Our final destination is the city of Brisbane also in the Queensland Province, but required a 2 hour flight from Cairns. We are bedding down on the 15th floor of a “serviced” apartment building that has a large balcony that overlooks a really marvelous city straddling both sides of the river connected by pedestrian bridges as well as roadways. There are many modern high rises of exciting design, but we chose to start our self tour by visiting the historic Provincial Government District.
We had an audio guide that nicely explained the development of the City and its buildings from its penal colony days to being recognized by British Queen Victoria as the Capital of the newly formed province of Queensland (Sidney in New South Wales Province was not pleased). The older architecture and gardens have been restored and maintained, but the government functions have long been replaced by business offices and the “ Brisbane Casino”.
Across the river from our place was the arboretum, the QUT campus (Queensland University of Technology), outdoor theater, small water park, giant ferris wheel, and most importantly the bar and restaurant quarter, similar to the former “flats” of Cleveland. This was a great place to stroll, people watch, and imbibe in tasty delights—and we did just that into the evening. The walk home at night across the pedestrian bridge was scenic with multi colored light patterns on the many buildings and bridges along the river walk—just beautiful.
The next morning we took the train from Brisbane for about 1 ½ hours to the city of “Beerwah”, not to be confused with the earlier stop at “Beerburrow”. This is the home of the “Crocodile Hunter”, Steve Irwin. Here, he established his private zoo, now known as ‘Australian Zoo”, before his untimely and tragic death about 10 years ago-not by a Croc, but by a sting ray.
As you have guessed, we really like zoos—this being the third in less than 3 weeks—but they are so unique in theme and animals, and in presentation.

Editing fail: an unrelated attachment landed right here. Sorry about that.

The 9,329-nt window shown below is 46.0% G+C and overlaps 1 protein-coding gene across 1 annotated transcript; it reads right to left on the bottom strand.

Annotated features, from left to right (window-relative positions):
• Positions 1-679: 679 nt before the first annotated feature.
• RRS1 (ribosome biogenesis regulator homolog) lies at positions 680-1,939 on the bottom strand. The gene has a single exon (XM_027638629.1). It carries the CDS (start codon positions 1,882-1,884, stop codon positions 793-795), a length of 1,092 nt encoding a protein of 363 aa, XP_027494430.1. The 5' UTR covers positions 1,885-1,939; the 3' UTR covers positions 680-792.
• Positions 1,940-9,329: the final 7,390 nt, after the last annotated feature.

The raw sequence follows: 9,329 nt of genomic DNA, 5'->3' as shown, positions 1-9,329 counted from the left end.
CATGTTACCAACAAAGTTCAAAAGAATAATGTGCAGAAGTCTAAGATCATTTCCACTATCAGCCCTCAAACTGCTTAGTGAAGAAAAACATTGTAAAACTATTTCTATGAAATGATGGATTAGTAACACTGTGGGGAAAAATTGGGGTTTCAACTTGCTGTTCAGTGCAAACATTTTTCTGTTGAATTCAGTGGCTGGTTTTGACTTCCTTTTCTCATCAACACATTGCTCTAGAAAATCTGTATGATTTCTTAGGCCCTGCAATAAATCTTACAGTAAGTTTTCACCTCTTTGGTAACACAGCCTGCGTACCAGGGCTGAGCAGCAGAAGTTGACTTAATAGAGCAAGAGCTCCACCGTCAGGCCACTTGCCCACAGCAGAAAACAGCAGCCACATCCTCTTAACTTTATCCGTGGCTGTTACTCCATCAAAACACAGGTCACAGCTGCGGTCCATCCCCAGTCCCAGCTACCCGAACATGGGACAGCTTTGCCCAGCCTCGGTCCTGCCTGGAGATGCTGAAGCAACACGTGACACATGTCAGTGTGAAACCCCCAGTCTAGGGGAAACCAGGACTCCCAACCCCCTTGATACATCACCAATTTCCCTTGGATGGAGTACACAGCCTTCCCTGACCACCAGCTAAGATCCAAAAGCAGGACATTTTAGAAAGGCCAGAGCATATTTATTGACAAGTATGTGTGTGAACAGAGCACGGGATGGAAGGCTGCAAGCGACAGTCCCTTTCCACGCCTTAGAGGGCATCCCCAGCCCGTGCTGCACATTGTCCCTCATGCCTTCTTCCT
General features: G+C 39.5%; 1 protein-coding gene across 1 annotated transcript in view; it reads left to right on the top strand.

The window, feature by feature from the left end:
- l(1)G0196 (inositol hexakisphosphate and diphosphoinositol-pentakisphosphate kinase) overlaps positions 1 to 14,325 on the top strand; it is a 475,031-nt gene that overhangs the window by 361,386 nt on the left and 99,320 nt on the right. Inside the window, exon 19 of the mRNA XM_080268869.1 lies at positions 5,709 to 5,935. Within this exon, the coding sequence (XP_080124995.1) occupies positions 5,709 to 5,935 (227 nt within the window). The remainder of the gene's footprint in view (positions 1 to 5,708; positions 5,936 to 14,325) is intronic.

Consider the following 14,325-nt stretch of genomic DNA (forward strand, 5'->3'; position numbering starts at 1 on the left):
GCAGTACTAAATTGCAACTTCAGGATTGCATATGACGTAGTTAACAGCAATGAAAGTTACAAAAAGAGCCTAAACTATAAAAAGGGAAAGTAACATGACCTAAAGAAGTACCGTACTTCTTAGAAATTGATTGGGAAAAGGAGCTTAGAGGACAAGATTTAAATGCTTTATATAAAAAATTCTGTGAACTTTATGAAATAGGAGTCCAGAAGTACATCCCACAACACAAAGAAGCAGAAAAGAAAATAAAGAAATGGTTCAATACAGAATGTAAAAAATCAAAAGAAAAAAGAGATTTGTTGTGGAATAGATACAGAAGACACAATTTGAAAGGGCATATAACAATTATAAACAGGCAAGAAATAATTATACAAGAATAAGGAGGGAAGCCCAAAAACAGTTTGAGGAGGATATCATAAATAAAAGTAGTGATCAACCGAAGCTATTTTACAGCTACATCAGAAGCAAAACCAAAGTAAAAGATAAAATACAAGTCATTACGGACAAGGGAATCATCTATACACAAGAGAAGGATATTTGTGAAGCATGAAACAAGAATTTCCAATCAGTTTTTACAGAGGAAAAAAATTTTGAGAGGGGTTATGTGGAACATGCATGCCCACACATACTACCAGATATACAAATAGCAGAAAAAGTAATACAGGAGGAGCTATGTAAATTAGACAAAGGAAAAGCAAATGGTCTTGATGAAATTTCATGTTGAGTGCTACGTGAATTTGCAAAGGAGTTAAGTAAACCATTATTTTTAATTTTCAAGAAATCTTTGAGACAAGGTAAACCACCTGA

The Australian Zoo gives wonderful access to Koalas; you can hold these soft little creatures as well as pet them; Koala work time is limited to ½ hour on and 5-6 hours off. They are allowed to climb up their favorite trees right into the cafeteria area or overhang the walkways in Koala Retreat. The Zoo also allows unfettered access to Kangaroos; pet them right and they flip to their sides or back for tummy rubs. Roos fur is surprisingly soft. See our pics below of all of us with animals, FYI, Frank's was not soft and fluffy!
The Zoo also does a crocodile show where this gigantic animal, called Agro, 15 ft and 1,300 lbs., stalks the trainer from poolside to poolside and reacts to his every move waiting to be fed; the trainer is very careful as the crocodile raises up on its front legs with gapping jaws waiting for the food to drop. It is actually very exciting.
Finally, we were treated to the playful feeding of a yearling tiger cub. This cub was big. The two trainers, working in unison, would drip milk over the cat’s whiskers and lips---slurp, slurp, slurp—while touching his nose and he would follow them obediently around the pen for another treat. For us, this was the most amazing wild animal interaction.
We took the train back to Brisbane; returned to the nifty riverside bar area for dinner, packed up, and said our fair wells between great friends. We left at 5:30 am for the airport and our flight to New Zealand so we quietly slipped out leaving our friends with some extra sleep. We will miss them and hope to visit them in Denver soon. We trust they had a wonderful time with us in Australia with us and will have an easy flight home. See some of our photos of our great time together